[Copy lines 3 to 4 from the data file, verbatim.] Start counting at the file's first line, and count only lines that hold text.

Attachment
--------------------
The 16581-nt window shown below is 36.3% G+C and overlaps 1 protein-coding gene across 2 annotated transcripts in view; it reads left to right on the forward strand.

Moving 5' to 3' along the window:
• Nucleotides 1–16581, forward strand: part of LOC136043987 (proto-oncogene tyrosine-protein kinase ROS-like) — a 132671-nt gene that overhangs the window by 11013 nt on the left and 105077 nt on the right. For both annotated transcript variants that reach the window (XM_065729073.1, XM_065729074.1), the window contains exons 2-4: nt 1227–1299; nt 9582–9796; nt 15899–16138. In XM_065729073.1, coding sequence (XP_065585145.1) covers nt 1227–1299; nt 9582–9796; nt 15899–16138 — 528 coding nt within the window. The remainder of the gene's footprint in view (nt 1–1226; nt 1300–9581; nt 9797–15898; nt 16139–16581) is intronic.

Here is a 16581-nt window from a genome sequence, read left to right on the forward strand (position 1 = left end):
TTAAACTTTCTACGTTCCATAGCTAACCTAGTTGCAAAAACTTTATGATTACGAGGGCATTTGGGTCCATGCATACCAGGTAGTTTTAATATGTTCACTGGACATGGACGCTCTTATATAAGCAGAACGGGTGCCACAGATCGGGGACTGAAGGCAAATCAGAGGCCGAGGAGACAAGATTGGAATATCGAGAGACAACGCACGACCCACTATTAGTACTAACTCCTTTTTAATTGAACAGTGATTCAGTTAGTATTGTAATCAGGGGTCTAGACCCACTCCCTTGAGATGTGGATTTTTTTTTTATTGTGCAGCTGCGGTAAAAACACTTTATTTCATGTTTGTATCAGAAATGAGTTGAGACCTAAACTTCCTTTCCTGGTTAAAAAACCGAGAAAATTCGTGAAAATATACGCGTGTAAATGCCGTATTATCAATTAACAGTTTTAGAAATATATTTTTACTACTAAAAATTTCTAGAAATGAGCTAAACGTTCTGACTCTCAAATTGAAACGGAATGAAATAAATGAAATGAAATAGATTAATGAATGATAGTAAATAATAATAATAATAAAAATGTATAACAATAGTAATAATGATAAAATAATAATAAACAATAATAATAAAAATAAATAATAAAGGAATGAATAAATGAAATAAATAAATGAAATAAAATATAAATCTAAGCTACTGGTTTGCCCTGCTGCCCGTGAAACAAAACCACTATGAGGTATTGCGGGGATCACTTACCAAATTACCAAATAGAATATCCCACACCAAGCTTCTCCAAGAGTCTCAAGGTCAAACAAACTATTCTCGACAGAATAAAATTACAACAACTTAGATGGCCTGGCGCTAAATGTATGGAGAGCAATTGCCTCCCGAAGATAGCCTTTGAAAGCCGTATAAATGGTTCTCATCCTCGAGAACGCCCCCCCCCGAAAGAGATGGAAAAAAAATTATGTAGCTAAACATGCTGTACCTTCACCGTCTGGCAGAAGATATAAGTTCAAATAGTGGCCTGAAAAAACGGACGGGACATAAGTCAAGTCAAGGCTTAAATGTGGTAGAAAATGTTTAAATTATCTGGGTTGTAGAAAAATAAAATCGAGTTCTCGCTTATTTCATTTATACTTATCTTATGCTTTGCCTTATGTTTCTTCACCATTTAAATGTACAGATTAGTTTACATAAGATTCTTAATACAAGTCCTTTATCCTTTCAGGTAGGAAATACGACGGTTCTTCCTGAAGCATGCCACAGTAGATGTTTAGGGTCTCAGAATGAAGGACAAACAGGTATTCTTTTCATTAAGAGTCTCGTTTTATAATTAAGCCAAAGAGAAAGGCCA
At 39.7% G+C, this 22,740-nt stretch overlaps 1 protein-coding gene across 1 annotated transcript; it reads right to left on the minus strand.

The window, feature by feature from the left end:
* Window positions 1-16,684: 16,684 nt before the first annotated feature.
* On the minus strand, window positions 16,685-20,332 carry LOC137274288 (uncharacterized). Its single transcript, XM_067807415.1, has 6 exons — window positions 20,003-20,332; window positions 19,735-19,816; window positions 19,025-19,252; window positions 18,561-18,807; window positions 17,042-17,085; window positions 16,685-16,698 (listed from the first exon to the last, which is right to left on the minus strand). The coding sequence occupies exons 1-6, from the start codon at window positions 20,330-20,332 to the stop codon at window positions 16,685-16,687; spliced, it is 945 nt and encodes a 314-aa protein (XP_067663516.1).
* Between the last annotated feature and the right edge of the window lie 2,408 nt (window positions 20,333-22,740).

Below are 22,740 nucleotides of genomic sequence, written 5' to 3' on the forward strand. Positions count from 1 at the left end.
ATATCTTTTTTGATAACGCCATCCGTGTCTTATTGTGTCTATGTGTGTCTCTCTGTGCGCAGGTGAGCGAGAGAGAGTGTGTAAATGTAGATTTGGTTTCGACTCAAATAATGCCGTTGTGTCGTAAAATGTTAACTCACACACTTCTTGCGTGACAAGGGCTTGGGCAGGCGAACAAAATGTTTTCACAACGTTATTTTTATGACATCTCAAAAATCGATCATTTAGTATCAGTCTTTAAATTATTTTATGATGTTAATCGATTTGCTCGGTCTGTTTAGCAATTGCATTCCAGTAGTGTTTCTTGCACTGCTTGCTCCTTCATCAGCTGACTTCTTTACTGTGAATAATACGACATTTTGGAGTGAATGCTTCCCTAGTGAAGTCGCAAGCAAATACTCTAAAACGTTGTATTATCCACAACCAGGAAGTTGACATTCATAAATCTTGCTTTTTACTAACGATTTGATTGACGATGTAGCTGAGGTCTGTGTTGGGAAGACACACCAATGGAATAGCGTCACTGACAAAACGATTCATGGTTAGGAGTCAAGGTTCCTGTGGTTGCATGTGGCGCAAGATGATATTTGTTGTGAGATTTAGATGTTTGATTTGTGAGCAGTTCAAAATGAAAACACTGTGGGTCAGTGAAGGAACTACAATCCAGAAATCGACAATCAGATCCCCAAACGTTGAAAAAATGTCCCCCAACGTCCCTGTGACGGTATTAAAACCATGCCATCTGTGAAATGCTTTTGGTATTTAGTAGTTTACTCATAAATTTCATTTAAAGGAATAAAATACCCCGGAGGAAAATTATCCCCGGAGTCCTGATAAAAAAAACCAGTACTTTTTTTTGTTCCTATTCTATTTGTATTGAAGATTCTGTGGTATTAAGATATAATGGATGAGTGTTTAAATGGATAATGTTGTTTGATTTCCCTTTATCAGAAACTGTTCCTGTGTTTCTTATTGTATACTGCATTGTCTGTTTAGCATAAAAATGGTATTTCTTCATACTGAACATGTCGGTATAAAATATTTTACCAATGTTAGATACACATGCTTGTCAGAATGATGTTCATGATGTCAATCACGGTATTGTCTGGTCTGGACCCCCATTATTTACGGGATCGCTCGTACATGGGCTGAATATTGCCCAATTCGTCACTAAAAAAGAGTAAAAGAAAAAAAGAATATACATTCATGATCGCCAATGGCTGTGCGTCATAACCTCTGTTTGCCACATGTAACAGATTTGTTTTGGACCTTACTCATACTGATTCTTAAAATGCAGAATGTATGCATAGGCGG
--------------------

• Nucleotides 1–16581, forward strand: part of LOC136043987 (proto-oncogene tyrosine-protein kinase ROS-like) — a 132671-nt gene that overhangs the window by 11013 nt on the left and 105077 nt on the right. For both annotated transcript variants that reach the window (XM_065729073.1, XM_065729074.1), the window contains exons 2-4: nt 1227–1299; nt 9582–9796; nt 15899–16138. In XM_065729073.1, coding sequence (XP_065585145.1) covers nt 1227–1299; nt 9582–9796; nt 15899–16138 — 528 coding nt within the window. The remainder of the gene's footprint in view (nt 1–1226; nt 1300–9581; nt 9797–15898; nt 16139–16581) is intronic.

Here is a 16581-nt window from a genome sequence, read left to right on the forward strand (position 1 = left end):